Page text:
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Race and Redistricting: What the Print Media Conveys to the Public about the Role of Race


  • Damla Ergun, Grace Deason, and Eugene Borgida are in the Department of Psychology at the University of Minnesota, and Guy-Uriel Charles is in the School of Law. We would like to thank Joe Rausch for his statistical advice, Ludwin Molina for his astute comments on an earlier version of this article, and our coders (Erin Steva, Lauren Christiansen, Emily Hicks, and Mary Schafter) who provided valuable research assistance. Portions of this article were presented at the 2007 annual meeting of the International Society for Political Psychology, Portland, Oregon.

*Correspondence concerning this article should be addressed to Damla Ergun, Department of Psychology, 75 East River Road, University of Minnesota, Minneapolis, MN 55455 [e-mail:].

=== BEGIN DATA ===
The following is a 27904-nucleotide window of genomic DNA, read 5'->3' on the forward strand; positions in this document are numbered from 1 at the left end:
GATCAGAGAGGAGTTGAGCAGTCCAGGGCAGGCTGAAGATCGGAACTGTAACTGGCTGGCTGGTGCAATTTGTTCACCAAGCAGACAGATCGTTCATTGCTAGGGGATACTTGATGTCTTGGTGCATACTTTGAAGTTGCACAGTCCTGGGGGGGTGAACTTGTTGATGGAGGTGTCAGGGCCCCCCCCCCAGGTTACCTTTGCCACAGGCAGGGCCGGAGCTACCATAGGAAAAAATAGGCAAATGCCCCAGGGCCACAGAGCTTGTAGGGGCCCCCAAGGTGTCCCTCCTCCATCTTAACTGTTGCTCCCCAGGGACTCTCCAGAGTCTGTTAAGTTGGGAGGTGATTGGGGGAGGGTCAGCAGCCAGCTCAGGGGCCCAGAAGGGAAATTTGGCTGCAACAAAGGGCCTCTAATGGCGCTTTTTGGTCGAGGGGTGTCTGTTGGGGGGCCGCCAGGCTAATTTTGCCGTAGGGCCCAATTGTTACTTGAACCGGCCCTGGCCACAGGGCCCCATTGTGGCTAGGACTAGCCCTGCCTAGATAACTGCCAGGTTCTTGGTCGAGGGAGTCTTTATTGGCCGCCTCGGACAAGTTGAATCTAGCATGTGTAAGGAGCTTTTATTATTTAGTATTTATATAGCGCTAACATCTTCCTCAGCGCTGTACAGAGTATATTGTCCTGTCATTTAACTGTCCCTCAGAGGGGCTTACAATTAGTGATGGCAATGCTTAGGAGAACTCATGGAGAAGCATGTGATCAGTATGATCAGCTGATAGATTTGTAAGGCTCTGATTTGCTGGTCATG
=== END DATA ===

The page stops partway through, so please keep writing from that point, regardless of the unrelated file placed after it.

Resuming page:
In a series of voting rights cases, the U.S. Supreme Court held that race-based redistricting, particularly the intentional formation of majority–minority districts (districts in which voters of color constitute a majority of eligible voters) may be unconstitutional if race was the predominant factor in the formation of the district. The Court stated that “redistricting legislation that is so bizarre on its face that it is unexplainable on grounds other than race” may violate the Constitution because of the messages such districts send to the public (Shaw v. Reno, 1993). Yet neither the Court nor social scientists have examined whether the existence of race-conscious majority–minority districts sends messages to voters and what the nature of these messages may be. This research begins to address this scientific issue. In a quantitative content analysis, we examined messages about racial redistricting conveyed to citizens via the print media. Our sample consisted of 355 newspaper articles about redistricting included in the Lexis–Nexis database between 1990 and 2005. We found that newspaper coverage of racial districting contains messages to citizens about the motives involved in redistricting, the individuals and groups who are responsible for it, and its actual and expected effects. This finding is consistent with the Supreme Court's assumption that districts, particularly bizarrely shaped ones, convey distinct messages to voters. The specific messages communicated varied in important ways across the articles. Newspapers in states subject to Section 5 of the Voting Rights Act because of their history of discrimination against voters of color covered racial redistricting differently than states not subject to Section 5. We discuss the legal and theoretical implications of these findings for understanding the role of race in legislative redistricting efforts.

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